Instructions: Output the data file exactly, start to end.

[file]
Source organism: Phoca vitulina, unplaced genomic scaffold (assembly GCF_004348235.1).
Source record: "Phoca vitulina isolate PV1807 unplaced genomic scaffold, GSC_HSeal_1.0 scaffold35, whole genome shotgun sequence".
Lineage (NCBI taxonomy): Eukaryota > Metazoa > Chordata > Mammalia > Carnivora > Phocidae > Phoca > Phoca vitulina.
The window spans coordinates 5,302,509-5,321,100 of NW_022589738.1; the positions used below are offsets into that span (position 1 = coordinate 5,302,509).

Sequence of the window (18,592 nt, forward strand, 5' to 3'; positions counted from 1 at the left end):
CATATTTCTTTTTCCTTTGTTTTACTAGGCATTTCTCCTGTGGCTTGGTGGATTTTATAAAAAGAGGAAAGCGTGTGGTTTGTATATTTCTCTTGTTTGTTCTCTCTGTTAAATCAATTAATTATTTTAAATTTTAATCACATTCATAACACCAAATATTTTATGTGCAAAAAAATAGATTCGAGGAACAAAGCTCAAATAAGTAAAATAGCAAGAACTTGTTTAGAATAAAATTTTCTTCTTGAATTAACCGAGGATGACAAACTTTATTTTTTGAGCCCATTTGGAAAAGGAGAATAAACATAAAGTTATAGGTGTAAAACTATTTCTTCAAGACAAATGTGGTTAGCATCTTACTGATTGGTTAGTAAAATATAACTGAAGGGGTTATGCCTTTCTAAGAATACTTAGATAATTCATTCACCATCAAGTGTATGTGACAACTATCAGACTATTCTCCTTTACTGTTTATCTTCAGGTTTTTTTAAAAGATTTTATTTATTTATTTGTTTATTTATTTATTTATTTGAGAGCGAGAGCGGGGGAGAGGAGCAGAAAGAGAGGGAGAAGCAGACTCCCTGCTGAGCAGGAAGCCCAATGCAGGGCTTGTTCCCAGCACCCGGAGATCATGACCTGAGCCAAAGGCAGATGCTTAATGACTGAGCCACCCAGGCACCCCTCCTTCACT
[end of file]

Source organism: Phoca vitulina, unplaced genomic scaffold (assembly GCF_004348235.1).
Source record: "Phoca vitulina isolate PV1807 unplaced genomic scaffold, GSC_HSeal_1.0 scaffold35, whole genome shotgun sequence".
Lineage (NCBI taxonomy): Eukaryota > Metazoa > Chordata > Mammalia > Carnivora > Phocidae > Phoca > Phoca vitulina.
The window spans coordinates 5,302,509-5,321,100 of NW_022589738.1; the positions used below are offsets into that span (position 1 = coordinate 5,302,509).

Sequence of the window (18,592 nt, forward strand, 5' to 3'; positions counted from 1 at the left end):
CATATTTCTTTTTCCTTTGTTTTACTAGGCATTTCTCCTGTGGCTTGGTGGATTTTATAAAAAGAGGAAAGCGTGTGGTTTGTATATTTCTCTTGTTTGTTCTCTCTGTTAAATCAATTAATTATTTTAAATTTTAATCACATTCATAACACCAAATATTTTATGTGCAAAAAAATAGATTCGAGGAACAAAGCTCAAATAAGTAAAATAGCAAGAACTTGTTTAGAATAAAATTTTCTTCTTGAATTAACCGAGGATGACAAACTTTATTTTTTGAGCCCATTTGGAAAAGGAGAATAAACATAAAGTTATAGGTGTAAAACTATTTCTTCAAGACAAATGTGGTTAGCATCTTACTGATTGGTTAGTAAAATATAACTGAAGGGGTTATGCCTTTCTAAGAATACTTAGATAATTCATTCACCATCAAGTGTATGTGACAACTATCAGACTATTCTCCTTTACTGTTTATCTTCAGGTTTTTTTAAAAGATTTTATTTATTTATTTGTTTATTTATTTATTTATTTGAGAGCGAGAGCGGGGGAGAGGAGCAGAAAGAGAGGGAGAAGCAGACTCCCTGCTGAGCAGGAAGCCCAATGCAGGGCTTGTTCCCAGCACCCGGAGATCATGACCTGAGCCAAAGGCAGATGCTTAATGACTGAGCCACCCAGGCACCCCTCCTTCACT